unlocking the potential of the oral health team, by encouraging team-working and utilisation of all full scope of practice for all oral healthcare professional

Full details are available from HEE 

The full report Advancing Dental Care: Education and Training Review  can be downloaded here 

The King’s Fund: Hypothecated funding for health and social care: how might it work?

The King’s Fund | May 2018 | Hypothecated funding for health and social care: how might it work?

A new publication from The King’s Fund looks at the argument for and against hypothecation- the  the earmarking of a tax to be spent on a specific area of public
expenditure. The paper sets out the problems hypothecation is meant to solve, and the conditions under which it might do so, and provides a brief history of hypothecation in the UK (The King’s Fund).

hypothecated
Image source: kingsfund.org.uk

The full paper can be downloaded from The King’s Fund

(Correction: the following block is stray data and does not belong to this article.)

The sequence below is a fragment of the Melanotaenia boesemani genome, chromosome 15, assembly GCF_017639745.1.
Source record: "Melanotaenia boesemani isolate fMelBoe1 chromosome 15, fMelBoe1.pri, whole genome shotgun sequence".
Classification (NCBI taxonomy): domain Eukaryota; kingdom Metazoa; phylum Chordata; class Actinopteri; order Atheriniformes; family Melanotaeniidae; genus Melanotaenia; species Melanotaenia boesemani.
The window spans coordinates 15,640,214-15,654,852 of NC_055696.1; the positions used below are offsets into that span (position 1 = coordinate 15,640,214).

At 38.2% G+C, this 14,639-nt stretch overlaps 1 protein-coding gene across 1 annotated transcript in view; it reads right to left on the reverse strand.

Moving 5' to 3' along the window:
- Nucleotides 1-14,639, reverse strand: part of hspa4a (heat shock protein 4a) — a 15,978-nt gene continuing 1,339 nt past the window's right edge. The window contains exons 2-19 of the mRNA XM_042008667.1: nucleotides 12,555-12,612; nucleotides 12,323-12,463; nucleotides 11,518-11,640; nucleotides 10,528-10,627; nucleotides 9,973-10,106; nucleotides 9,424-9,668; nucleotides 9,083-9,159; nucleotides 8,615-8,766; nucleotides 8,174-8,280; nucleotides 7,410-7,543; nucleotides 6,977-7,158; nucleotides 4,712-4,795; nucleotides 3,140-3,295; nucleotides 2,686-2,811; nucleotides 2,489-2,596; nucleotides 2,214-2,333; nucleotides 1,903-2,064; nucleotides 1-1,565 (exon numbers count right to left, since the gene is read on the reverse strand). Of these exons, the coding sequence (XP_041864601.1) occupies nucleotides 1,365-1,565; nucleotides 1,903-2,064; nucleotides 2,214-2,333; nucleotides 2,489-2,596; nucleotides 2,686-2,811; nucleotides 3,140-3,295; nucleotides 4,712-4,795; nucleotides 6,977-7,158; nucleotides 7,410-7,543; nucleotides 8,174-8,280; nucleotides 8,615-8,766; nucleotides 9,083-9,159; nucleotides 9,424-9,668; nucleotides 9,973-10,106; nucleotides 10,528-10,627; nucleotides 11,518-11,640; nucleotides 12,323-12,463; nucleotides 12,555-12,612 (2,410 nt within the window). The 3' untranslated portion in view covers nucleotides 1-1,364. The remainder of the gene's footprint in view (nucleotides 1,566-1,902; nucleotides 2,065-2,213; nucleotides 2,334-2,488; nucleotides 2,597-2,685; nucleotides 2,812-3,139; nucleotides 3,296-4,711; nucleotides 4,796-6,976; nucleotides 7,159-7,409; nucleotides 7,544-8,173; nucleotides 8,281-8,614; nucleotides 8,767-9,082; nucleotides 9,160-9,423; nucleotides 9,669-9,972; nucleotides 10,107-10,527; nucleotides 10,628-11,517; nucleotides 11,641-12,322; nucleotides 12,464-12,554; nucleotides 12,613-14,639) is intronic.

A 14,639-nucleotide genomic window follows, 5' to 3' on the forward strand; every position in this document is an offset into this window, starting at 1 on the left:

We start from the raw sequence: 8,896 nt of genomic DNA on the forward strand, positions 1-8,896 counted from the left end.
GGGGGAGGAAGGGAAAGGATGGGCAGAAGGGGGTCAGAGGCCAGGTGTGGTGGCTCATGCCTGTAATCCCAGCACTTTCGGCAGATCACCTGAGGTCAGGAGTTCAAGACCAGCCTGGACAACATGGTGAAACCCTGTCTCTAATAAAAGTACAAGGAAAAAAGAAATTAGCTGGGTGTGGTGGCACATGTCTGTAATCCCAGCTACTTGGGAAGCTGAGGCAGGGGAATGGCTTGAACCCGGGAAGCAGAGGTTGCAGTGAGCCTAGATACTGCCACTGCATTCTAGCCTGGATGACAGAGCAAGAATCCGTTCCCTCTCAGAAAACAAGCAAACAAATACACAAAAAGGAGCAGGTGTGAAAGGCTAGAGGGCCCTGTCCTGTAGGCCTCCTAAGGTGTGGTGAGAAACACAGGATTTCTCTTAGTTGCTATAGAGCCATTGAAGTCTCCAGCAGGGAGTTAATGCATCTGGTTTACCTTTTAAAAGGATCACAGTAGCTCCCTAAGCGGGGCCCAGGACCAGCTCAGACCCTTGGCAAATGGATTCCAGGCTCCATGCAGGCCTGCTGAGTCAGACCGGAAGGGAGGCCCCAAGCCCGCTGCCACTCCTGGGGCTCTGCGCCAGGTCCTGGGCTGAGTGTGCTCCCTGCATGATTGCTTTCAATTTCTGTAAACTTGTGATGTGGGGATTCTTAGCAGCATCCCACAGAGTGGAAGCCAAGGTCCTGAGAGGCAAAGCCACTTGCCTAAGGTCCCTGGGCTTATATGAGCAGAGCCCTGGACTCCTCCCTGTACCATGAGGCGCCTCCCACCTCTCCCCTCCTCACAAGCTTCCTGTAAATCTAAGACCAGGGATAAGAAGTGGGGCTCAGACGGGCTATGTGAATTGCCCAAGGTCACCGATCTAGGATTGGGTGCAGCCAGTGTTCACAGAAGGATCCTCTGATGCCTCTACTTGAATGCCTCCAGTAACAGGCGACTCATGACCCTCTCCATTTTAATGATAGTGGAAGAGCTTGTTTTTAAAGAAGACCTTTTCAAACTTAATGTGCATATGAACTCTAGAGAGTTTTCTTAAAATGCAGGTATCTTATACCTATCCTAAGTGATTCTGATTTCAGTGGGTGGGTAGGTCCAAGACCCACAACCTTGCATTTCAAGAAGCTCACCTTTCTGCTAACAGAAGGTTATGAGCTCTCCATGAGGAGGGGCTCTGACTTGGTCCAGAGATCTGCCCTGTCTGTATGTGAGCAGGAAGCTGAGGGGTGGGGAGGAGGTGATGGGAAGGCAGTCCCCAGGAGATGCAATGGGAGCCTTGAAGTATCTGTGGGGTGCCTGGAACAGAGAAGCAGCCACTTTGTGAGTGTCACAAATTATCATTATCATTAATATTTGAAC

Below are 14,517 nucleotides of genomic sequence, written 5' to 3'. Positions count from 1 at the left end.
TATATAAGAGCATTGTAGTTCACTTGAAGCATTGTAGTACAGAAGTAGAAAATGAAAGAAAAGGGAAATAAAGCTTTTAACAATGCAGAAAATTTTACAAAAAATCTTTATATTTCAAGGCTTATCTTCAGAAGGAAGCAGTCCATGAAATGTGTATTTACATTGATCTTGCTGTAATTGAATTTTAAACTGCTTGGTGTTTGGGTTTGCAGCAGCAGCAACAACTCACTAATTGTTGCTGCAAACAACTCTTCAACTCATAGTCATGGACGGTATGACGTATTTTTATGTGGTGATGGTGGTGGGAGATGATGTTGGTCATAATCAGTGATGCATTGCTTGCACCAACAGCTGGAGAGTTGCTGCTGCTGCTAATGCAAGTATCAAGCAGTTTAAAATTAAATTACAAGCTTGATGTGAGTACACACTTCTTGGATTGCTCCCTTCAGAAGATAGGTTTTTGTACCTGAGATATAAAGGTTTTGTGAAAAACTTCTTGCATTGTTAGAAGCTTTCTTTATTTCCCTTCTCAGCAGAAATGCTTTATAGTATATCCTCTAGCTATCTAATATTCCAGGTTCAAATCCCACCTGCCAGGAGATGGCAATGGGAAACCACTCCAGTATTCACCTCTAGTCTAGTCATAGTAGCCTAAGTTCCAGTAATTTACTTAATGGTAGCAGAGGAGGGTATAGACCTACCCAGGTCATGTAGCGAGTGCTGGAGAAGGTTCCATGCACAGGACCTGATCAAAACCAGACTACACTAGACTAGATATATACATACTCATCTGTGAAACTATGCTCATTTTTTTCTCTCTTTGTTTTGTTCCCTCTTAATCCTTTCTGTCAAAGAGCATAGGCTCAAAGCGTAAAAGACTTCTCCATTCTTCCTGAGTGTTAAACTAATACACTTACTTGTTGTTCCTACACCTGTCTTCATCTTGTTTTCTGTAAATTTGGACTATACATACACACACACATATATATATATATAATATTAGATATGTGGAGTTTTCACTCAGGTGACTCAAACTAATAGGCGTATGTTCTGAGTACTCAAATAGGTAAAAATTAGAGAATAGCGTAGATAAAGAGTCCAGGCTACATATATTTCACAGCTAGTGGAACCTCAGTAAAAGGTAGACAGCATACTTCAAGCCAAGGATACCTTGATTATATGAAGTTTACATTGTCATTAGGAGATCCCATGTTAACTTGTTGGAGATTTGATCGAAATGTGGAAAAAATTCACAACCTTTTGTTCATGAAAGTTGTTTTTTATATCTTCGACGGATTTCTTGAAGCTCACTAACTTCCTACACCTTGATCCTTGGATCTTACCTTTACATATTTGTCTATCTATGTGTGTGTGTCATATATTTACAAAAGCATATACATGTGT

CQC publishes review of how local health and social care systems work together in Bradford

Care Quality Commission |May 2018 | Under pressure: safely managing increased demand in emergency departments

The Care Quality Commission (CQC)  has published a report into one of its targeted reviews of local authority areas, the review looks at how local health and social care systems work together in Bradford.

The report finds that there was a clear shared and agreed purpose, vision and strategy described in the Happy, Healthy at Home plan which had been developed by the organisations that make up the local system in Bradford. This was articulated throughout all levels of the system. CQC found that most staff were committed to the vision – whether working in adult social care, primary and secondary care sectors, or in the voluntary sector.

Source: Care Quality Commission


The full report is available from CQC here